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Monitoring PerconaXtraDB Using Prometheus operator

Prometheus operator provides simple and Kubernetes native way to deploy and configure Prometheus server. This tutorial will show you how to use Prometheus operator to monitor PerconaXtraDB deployed with KubeDB.

Before You Begin

  • At first, you need to have a Kubernetes cluster, and the kubectl command-line tool must be configured to communicate with your cluster. If you do not already have a cluster, you can create one by using kind.

  • To learn how Prometheus monitoring works with KubeDB in general, please visit here.

  • To keep Prometheus resources isolated, we are going to use a separate namespace called monitoring to deploy respective monitoring resources. We are going to deploy database in demo namespace.

    $ kubectl create ns monitoring
    namespace/monitoring created
    
    $ kubectl create ns demo
    namespace/demo created
    
  • We need a Prometheus operator instance running. If you don’t already have a running instance, deploy one following the docs from here.

  • If you already don’t have a Prometheus server running, deploy one following tutorial from here.

Note: YAML files used in this tutorial are stored in docs/examples/percona-xtradb folder in GitHub repository kubedb/docs.

Find out required labels for ServiceMonitor

We need to know the labels used to select ServiceMonitor by a Prometheus resource. We are going to provide these labels in .spec.monitor.prometheus.labels field of PerconaXtraDB object so that KubeDB creates ServiceMonitor object accordingly.

At first, let’s find out the available Prometheus server in our cluster.

$ kubectl get prometheus --all-namespaces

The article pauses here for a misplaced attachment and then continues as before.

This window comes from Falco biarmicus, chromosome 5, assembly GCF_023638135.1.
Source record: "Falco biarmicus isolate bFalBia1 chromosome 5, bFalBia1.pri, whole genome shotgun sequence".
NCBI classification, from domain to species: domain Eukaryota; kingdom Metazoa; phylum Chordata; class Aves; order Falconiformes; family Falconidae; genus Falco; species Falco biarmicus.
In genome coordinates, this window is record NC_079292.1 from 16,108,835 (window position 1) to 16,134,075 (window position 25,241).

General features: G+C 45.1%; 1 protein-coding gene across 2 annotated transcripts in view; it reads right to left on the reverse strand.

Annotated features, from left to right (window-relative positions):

NAMESPACE    NAME         AGE
monitoring   prometheus   18m

If you don’t have any Prometheus server running in your cluster, deploy one following the guide specified in Before You Begin section.

Now, let’s view the YAML of the available Prometheus server prometheus in monitoring namespace.

$ kubectl get prometheus -n monitoring prometheus -o yaml
apiVersion: monitoring.coreos.com/v1
kind: Prometheus
metadata:
  annotations:
    kubectl.kubernetes.io/last-applied-configuration: |
            {"apiVersion":"monitoring.coreos.com/v1","kind":"Prometheus","metadata":{"annotations":{},"labels":{"prometheus":"prometheus"},"name":"prometheus","namespace":"monitoring"},"spec":{"replicas":1,"resources":{"requests":{"memory":"400Mi"}},"serviceAccountName":"prometheus","serviceMonitorSelector":{"matchLabels":{"k8s-app":"prometheus"}}}}
  creationTimestamp: 2019-01-03T13:41:51Z
  generation: 1
  labels:
    prometheus: prometheus
  name: prometheus
  namespace: monitoring
  resourceVersion: "44402"
  selfLink: /apis/monitoring.coreos.com/v1/namespaces/monitoring/prometheuses/prometheus
  uid: 5324ad98-0f5d-11e9-b230-080027f306f3
spec:
  replicas: 1
  resources:
    requests:
      memory: 400Mi
  serviceAccountName: prometheus
  serviceMonitorSelector:
    matchLabels:
      k8s-app: prometheus

Notice the .spec.serviceMonitorSelector section. Here, k8s-app: prometheus label is used to select ServiceMonitor resource. So, we are going to use this label in .spec.monitor.prometheus.labels field of PerconaXtraDB resource.

Deploy PerconaXtraDB with Monitoring Enabled

At first, let’s deploy a sample PerconaXtraDB with monitoring enabled. Below is the PerconaXtraDB object that we are going to create.